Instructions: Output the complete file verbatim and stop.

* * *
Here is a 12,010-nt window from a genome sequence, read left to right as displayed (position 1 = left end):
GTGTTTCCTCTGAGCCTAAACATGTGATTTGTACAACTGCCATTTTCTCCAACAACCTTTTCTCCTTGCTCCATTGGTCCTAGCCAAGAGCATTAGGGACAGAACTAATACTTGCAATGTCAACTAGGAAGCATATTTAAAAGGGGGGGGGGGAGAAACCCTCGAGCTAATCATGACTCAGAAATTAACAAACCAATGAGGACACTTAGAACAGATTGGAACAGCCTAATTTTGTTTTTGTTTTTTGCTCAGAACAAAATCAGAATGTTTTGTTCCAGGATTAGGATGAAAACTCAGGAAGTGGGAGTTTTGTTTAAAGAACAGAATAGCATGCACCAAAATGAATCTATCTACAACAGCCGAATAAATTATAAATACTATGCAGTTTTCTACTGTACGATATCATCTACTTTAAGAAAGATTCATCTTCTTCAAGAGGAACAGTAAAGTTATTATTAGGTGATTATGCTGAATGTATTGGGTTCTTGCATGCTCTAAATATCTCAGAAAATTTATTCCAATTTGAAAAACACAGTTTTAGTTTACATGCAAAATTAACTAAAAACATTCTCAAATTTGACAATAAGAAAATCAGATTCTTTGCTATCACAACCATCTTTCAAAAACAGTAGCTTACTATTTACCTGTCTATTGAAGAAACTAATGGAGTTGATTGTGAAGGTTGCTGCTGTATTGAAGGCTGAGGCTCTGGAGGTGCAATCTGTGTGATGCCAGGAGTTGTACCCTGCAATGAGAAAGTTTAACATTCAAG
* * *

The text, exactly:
Here is a 12,010-nt window from a genome sequence, read left to right as displayed (position 1 = left end):
GTGTTTCCTCTGAGCCTAAACATGTGATTTGTACAACTGCCATTTTCTCCAACAACCTTTTCTCCTTGCTCCATTGGTCCTAGCCAAGAGCATTAGGGACAGAACTAATACTTGCAATGTCAACTAGGAAGCATATTTAAAAGGGGGGGGGGGAGAAACCCTCGAGCTAATCATGACTCAGAAATTAACAAACCAATGAGGACACTTAGAACAGATTGGAACAGCCTAATTTTGTTTTTGTTTTTTGCTCAGAACAAAATCAGAATGTTTTGTTCCAGGATTAGGATGAAAACTCAGGAAGTGGGAGTTTTGTTTAAAGAACAGAATAGCATGCACCAAAATGAATCTATCTACAACAGCCGAATAAATTATAAATACTATGCAGTTTTCTACTGTACGATATCATCTACTTTAAGAAAGATTCATCTTCTTCAAGAGGAACAGTAAAGTTATTATTAGGTGATTATGCTGAATGTATTGGGTTCTTGCATGCTCTAAATATCTCAGAAAATTTATTCCAATTTGAAAAACACAGTTTTAGTTTACATGCAAAATTAACTAAAAACATTCTCAAATTTGACAATAAGAAAATCAGATTCTTTGCTATCACAACCATCTTTCAAAAACAGTAGCTTACTATTTACCTGTCTATTGAAGAAACTAATGGAGTTGATTGTGAAGGTTGCTGCTGTATTGAAGGCTGAGGCTCTGGAGGTGCAATCTGTGTGATGCCAGGAGTTGTACCCTGCAATGAGAAAGTTTAACATTCAAG